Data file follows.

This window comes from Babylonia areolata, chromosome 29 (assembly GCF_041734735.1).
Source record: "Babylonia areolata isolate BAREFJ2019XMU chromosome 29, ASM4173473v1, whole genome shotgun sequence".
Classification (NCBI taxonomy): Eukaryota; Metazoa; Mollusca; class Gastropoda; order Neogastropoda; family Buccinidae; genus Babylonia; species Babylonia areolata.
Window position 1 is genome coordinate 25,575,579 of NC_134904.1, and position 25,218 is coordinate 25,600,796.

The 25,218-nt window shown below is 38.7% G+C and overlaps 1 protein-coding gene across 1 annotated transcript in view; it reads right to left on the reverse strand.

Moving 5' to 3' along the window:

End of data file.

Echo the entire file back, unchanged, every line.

This window comes from Babylonia areolata, chromosome 29 (assembly GCF_041734735.1).
Source record: "Babylonia areolata isolate BAREFJ2019XMU chromosome 29, ASM4173473v1, whole genome shotgun sequence".
Classification (NCBI taxonomy): Eukaryota; Metazoa; Mollusca; class Gastropoda; order Neogastropoda; family Buccinidae; genus Babylonia; species Babylonia areolata.
Window position 1 is genome coordinate 25,575,579 of NC_134904.1, and position 25,218 is coordinate 25,600,796.

The 25,218-nt window shown below is 38.7% G+C and overlaps 1 protein-coding gene across 1 annotated transcript in view; it reads right to left on the reverse strand.

Moving 5' to 3' along the window: